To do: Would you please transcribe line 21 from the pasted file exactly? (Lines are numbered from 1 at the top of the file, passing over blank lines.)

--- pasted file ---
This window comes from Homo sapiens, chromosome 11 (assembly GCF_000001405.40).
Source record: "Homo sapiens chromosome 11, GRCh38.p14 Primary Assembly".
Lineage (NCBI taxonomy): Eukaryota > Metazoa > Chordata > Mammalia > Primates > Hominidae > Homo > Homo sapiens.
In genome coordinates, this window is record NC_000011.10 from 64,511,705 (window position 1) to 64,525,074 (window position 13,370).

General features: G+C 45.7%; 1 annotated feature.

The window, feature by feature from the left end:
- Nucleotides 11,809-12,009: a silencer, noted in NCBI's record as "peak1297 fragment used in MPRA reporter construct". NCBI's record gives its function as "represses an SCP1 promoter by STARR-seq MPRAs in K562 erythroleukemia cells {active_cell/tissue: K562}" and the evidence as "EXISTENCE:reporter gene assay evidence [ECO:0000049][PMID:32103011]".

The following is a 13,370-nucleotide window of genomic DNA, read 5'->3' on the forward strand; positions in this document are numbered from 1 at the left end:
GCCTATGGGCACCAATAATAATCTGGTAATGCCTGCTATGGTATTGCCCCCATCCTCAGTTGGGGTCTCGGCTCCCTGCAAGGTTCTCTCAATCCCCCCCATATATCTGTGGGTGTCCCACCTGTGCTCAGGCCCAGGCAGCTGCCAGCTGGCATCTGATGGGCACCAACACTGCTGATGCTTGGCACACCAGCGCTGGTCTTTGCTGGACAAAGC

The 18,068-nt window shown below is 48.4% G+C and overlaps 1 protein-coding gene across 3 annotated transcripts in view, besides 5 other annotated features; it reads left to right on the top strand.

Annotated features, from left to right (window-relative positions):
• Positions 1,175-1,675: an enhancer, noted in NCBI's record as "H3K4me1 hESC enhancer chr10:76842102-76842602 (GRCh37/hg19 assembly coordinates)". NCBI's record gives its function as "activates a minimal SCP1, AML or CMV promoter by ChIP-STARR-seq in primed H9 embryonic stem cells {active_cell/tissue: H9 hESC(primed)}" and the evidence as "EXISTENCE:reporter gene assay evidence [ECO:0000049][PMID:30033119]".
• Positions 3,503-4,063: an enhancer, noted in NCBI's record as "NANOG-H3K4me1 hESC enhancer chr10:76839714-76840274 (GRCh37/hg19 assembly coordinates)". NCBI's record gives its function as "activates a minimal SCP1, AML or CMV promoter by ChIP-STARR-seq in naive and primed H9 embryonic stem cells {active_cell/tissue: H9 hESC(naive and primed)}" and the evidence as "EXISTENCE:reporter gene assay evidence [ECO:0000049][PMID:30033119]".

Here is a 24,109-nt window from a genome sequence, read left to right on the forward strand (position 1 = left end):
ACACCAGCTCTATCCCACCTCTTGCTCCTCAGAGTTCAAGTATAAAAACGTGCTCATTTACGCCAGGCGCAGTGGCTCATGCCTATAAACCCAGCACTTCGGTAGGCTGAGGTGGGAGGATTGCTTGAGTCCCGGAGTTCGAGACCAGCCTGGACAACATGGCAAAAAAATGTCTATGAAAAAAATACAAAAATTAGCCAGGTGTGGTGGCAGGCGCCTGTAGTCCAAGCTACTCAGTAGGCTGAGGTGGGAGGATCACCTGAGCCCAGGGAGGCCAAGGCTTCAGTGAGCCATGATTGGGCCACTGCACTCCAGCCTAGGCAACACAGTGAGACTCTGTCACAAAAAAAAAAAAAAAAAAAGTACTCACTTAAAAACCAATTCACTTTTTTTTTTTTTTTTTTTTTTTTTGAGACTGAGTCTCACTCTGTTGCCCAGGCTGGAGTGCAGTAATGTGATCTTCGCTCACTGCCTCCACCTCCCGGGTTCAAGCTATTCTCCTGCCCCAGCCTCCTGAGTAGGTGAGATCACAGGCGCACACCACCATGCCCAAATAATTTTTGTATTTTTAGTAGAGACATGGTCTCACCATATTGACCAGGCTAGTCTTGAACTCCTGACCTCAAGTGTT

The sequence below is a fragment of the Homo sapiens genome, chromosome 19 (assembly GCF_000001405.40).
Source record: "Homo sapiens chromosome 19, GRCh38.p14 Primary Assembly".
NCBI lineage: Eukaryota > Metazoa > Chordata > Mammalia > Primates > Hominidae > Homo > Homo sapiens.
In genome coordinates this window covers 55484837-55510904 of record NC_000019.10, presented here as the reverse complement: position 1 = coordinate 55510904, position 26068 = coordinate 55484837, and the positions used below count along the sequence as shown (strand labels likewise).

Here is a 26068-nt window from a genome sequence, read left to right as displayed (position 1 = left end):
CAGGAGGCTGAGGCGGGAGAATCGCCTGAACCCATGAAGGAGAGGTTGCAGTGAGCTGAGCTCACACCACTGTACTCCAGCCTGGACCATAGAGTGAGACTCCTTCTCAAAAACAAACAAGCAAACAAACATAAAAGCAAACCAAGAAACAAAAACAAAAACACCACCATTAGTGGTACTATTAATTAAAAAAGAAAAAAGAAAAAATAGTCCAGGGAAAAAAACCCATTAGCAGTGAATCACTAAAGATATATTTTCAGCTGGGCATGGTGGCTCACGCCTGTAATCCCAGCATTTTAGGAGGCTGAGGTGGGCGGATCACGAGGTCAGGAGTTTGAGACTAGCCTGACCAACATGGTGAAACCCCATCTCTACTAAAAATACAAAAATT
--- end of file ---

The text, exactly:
CAGGAGGCTGAGGCGGGAGAATCGCCTGAACCCATGAAGGAGAGGTTGCAGTGAGCTGAGCTCACACCACTGTACTCCAGCCTGGACCATAGAGTGAGACTCCTTCTCAAAAACAAACAAGCAAACAAACATAAAAGCAAACCAAGAAACAAAAACAAAAACACCACCATTAGTGGTACTATTAATTAAAAAAGAAAAAAGAAAAAATAGTCCAGGGAAAAAAACCCATTAGCAGTGAATCACTAAAGATATATTTTCAGCTGGGCATGGTGGCTCACGCCTGTAATCCCAGCATTTTAGGAGGCTGAGGTGGGCGGATCACGAGGTCAGGAGTTTGAGACTAGCCTGACCAACATGGTGAAACCCCATCTCTACTAAAAATACAAAAATT